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at the time of writing, things should be looking up for the currency. Speaking to GTR on the sidelines of the Mexico event, HSBC’s Mexico product head of global trade and receivables finance, Luis Fernando Mendoza, said: “The clients have been a lot more aware and concerned about our exchange rates, so they come to us a lot asking for support and advice. We’ve been very careful on reviewing how the clients do business in terms of which currency they use to sell and to collect – that’s something that wasn’t so critical a few years ago. “We expect to see some volatility, but after the US election there won’t be as much uncertainty as in the last year. We’re now in a good position to start thinking ahead and start regaining momentum in world trade.” Another issue is the current account deficit, which, according to Arnulfo Rodriguez, senior economist at BBVA Bancomer, has been made worse by the low oil prices of the last two years. “Foreign direct investment (FDI) in oil could finance about 50% of the current account deficit,” he said at the conference, and looking at recent news, this forecast may well come true.
The Mexican government is due to auction 10 deepwater drilling areas on December 5, hoping to raise US$44bn in its first-ever attempt to open the market to international oil companies. “Of course, the energy reform [enacted in 2013] was affected by the oil price and the reaction of foreign investors was to put on hold many of their investments. However, Mexico has very important deepwater reserves that are going to be important in the future,” Mauricio Munguia, head of the Latin America desk at Santander UK, tells GTR. In August, Exxon Mobil, Chevron and Hess agreed to bid together for this auction, against no fewer than 18 other oil majors including Shell, BP, Total and Mexico’s own Pemex. “The appetite for the reserves is there and this bid proves that foreign companies want to participate,” Munguia adds. Moreover, oil prices are expected to recover in the coming months and years – BofAML’s Capistran placed it at US$61 per barrel in 2017 – which will also be very helpful to Mexico. And as shale takes a more important spot on the global oil stage (see page 74), Mexico is expected to capitalise on its northern reserves, thought to be extensions of the Eagle Ford basin in South Texas. Mexico’s energy secretary Pedro Joaquín Coldwell said in a speech in September that the government could begin shale auctions any time after March 2017, creating another source of FDI for the country. The state of the oil sector is not the only thing affecting the current account deficit: the country is also attempting to strengthen its public finances. The 2017 budget was announced by finance minister José Antonio Meade – who was appointed when his predecessor, Luis Videgaray, resigned in protest against President Peña Nieto’s soft handling of Donald Trump’s visit in September – at the start of October. It includes cuts of almost Ps240bn (US$12.9bn), adding to the Ps169bn expected to be cut in 2016, and Ps124bn saved in 2015. According to Meade, the cuts will include scaling back Pemex’s output to a 36-year low of 1.925 million barrels a day, as well as slashing the number of government personnel and reducing government operating costs by about a fifth.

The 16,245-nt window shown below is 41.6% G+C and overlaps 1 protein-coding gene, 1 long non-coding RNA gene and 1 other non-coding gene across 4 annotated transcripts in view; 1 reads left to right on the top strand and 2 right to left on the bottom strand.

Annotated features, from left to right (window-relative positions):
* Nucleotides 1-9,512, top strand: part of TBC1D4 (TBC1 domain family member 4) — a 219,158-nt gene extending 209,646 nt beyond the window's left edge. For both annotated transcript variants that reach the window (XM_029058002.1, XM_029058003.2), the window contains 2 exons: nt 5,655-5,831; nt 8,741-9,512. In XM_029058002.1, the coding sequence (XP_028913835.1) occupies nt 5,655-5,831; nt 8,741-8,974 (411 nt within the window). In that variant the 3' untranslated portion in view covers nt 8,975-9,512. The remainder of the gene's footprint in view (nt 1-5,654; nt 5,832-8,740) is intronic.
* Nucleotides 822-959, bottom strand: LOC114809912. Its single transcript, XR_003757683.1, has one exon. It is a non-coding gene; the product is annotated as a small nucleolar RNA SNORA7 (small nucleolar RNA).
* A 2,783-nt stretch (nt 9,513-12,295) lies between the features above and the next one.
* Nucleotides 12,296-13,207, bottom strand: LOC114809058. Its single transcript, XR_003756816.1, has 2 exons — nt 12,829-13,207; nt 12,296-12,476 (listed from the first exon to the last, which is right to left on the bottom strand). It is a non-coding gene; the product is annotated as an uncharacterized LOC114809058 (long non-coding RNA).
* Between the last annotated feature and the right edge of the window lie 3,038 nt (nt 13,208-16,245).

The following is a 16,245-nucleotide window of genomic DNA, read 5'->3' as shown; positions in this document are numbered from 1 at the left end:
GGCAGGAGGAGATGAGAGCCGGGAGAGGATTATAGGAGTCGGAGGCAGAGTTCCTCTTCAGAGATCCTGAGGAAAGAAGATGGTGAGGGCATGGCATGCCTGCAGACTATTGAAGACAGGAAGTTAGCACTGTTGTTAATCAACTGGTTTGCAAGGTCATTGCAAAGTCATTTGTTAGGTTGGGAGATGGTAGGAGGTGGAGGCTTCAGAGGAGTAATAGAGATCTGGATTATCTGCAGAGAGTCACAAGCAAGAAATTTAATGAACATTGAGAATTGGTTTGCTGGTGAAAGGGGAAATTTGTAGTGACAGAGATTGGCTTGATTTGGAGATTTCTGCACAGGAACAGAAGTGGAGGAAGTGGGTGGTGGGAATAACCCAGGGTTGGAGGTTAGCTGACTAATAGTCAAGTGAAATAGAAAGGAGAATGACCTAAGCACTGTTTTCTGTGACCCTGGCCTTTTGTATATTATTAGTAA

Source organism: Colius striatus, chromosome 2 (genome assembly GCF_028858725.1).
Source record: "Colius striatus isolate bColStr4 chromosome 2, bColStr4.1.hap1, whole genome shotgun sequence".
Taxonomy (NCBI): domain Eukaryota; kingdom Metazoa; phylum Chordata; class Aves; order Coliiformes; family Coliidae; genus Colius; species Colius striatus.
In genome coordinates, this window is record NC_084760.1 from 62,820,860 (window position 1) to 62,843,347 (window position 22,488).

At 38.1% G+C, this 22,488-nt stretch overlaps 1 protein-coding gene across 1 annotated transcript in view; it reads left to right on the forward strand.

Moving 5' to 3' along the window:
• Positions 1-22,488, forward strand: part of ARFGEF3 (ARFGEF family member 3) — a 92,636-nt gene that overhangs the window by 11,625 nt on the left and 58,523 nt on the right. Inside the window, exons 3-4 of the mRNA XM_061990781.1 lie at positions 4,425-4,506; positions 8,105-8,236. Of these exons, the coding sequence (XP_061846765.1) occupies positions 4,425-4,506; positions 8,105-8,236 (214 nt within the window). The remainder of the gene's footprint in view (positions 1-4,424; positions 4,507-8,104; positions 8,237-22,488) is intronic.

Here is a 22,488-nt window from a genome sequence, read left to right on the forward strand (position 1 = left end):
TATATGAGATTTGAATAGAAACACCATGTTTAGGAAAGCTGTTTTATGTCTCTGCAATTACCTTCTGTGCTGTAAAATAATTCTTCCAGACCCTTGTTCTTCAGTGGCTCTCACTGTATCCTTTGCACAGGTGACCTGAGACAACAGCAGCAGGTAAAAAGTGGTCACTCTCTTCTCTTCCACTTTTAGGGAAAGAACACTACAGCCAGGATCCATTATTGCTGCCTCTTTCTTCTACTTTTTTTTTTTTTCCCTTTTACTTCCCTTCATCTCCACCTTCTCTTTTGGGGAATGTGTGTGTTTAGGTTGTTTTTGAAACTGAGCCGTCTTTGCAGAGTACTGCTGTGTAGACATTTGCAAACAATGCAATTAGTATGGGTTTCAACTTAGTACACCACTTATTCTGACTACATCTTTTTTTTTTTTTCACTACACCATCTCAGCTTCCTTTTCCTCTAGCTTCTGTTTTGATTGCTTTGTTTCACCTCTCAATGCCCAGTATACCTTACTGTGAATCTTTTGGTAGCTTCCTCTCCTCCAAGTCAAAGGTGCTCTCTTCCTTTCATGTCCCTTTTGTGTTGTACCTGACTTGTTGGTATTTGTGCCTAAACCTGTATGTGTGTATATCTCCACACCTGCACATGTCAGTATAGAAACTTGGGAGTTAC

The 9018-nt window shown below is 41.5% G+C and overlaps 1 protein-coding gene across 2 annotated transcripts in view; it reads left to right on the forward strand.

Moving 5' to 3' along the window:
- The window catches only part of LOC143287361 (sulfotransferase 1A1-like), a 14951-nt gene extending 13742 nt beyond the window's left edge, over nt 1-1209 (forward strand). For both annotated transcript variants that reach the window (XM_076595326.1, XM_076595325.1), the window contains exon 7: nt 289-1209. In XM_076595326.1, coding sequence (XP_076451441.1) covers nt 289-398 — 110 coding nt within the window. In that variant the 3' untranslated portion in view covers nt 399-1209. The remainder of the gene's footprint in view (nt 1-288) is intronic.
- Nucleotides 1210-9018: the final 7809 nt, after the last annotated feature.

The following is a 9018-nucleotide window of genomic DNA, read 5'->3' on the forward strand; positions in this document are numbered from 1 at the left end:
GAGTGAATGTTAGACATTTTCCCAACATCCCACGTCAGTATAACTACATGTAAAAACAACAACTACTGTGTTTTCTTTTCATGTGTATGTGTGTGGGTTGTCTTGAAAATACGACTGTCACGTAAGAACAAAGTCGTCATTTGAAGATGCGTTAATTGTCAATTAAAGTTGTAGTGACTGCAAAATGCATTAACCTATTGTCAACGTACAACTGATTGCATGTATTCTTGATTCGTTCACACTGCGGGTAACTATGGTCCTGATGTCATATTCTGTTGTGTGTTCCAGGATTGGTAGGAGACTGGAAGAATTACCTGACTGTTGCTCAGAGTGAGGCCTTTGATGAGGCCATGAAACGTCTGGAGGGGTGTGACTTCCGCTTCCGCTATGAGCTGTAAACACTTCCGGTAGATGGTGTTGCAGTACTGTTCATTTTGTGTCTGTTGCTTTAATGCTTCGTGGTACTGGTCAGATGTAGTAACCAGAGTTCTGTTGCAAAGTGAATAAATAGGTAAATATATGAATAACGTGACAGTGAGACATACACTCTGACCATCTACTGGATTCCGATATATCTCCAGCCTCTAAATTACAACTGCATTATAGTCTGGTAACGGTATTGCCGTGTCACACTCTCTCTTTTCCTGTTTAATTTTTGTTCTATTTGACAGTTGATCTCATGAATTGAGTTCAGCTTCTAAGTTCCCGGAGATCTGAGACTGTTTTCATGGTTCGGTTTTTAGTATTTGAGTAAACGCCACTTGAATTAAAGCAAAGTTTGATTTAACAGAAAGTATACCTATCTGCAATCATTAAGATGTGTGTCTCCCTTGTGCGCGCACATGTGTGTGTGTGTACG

Manufacturing strength Mexico’s economic promise is best seen in foreign investors’ faith in its manufacturing sector. Despite continued drops in exports since the start of 2016 (up to 10% year on year in July), investment in the automobile industry has made countless headlines. In September, Audi inaugurated a high-tech US$1.3bn Q5 crossover factory in San José Chiapa, with a production capacity of 150,000 cars a year. BMW is investing US$1bn into a new plant in San Luis Potosi, which will have a similar capacity. Mercedes-Benz is expected to set up shop in Aguascalientes with a US$1.4bn investment. Ford caused controversy (and fuelled the Trump campaign) in September by announcing that it would move all its small car production to Mexico within the
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